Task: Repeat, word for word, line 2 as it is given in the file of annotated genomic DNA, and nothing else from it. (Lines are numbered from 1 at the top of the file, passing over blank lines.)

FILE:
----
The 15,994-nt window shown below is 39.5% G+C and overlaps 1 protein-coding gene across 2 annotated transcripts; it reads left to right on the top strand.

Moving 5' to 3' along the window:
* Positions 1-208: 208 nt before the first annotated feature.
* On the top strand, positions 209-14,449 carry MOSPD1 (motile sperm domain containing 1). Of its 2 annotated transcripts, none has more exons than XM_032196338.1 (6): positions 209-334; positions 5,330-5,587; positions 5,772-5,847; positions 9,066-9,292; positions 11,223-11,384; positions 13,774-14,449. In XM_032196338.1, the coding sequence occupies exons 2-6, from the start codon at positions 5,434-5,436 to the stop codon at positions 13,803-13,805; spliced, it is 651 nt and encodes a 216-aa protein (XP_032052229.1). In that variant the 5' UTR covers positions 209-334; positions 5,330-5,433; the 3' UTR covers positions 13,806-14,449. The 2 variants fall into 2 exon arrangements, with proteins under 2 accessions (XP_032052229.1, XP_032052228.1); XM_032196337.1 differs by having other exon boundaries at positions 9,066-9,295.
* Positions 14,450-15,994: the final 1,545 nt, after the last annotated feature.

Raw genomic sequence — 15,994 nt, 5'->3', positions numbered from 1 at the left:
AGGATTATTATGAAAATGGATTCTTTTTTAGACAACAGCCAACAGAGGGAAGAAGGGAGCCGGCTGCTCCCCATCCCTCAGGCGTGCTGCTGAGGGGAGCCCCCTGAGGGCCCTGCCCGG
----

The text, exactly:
Moving 5' to 3' along the window: